Read the first report here.
Chhulemu, like nearly all nearby villages in Nepal, is a Sherpa community.
The Sherpa are a tribe of people that migrated from Tibet some 400 years ago. They came over the Himalayas near Mt. Everest and settled in what’s now known as the Solukhumbu area.
As a people they all claim the name of their tribe, Sherpa, as their last name. For first names, parents give their new baby the name of the day of the week upon which he or she was born. Regardless of the sex of the child, boys and girls carry names like Lhakpa, Sonam and Dawa.
At the birth blessing performed by the local monk, he will give a different name. In addition some will have nicknames.
Over the following days and with the help of Ngima and Chirring I conduct separate interviews of all 30 families, wanting to know each of their individual stories. Most were either in their homes or outside working in the fields when the quakes hit. The rest were away from the village in nearby locales, or working abroad to earn money for their families.
Those inside their homes heard a loud rumble and felt the floor beneath them shake uncontrollably. They ran outside and witnessed the same thing their neighbors in the field saw and felt. The earth shook up, down and sideways. For a lifetime lasting two-three minutes, they saw their houses swaying left to right and back and forth. Trees rocked to and fro and they saw uncontrollable rockslides cascading down the mountain across the valley.
Mothers in the fields rushed inside their homes to reconnect and rescue their children. Those children and adults alike screamed in terror as they watched the peace and serenity they knew instantly become something cruel, unknowably nasty and unthinkably violent. Terrified is the word I hear over and over again with each story.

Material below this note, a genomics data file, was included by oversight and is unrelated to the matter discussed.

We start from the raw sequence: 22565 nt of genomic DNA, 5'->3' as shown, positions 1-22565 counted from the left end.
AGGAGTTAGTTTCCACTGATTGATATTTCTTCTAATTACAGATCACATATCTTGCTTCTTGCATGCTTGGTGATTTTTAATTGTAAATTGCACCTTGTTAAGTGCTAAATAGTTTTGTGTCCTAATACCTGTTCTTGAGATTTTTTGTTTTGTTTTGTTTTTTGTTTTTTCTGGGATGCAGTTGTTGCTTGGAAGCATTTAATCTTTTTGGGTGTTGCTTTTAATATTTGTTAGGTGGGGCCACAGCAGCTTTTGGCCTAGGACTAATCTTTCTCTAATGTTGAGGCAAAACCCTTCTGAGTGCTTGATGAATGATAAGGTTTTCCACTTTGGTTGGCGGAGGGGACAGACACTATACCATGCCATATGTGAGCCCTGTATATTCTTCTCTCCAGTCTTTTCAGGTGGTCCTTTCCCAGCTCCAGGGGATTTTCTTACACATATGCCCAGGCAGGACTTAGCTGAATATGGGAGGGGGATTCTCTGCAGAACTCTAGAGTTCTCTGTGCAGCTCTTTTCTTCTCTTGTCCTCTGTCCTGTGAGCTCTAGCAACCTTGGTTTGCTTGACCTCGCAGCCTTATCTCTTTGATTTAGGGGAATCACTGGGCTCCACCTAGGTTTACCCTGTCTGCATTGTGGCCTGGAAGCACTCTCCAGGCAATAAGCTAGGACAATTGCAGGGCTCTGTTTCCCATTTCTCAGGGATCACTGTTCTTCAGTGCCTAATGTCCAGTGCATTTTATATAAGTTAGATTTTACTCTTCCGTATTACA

Here is some of what they tell me:
“The earth shook so badly, I couldn’t stand and had to sit on the ground,” said Lhakpa, wife of Danu and mother to Sonam (6), Pasang (18), Dolma (21), Mingmar Dolma (13) and Pemba Gyaljen (14).
She goes on, “For me, life now is very difficult mentally. I’m fearful of the coming of another earthquake and equally terrified of the coming monsoons and with them the leeches, snakes, and bugs.”
By the end of her story, her face is cloudy and she casts her eyes downward.
“I could not walk for three days following the last quake. Nothing was injured, but I simply could not make my legs move. And for the longest time I could not concentrate,” said Dorji wife of Pema Dike and mother to Kanchhi (14), Lhakpa (12), Ngima (22) and Mingmar (20). “The aftershocks cause more damage, cracks become more and bigger. With each aftershock the fear and fright come again and again. It stays and never seems to end. Any sound, any at all, will startle me. The worst are those that come at night. They make me afraid and want to run.”
“I was on the roof of my neighbor’s house helping them re-roof the place when the third one hit,” Ngima Onjchhu said. “Without hesitation, I jumped to the ground.”
It was a three story structure and he suffered an injury to his left hand and wrist which seems to be improving. His wife, Chhechi, begins to tell immediately she breaks down in unending sobs. For the next several minutes we all simply listen while she describes in detail the events of all three quakes, the terror of it all along with the ever present lingering fear.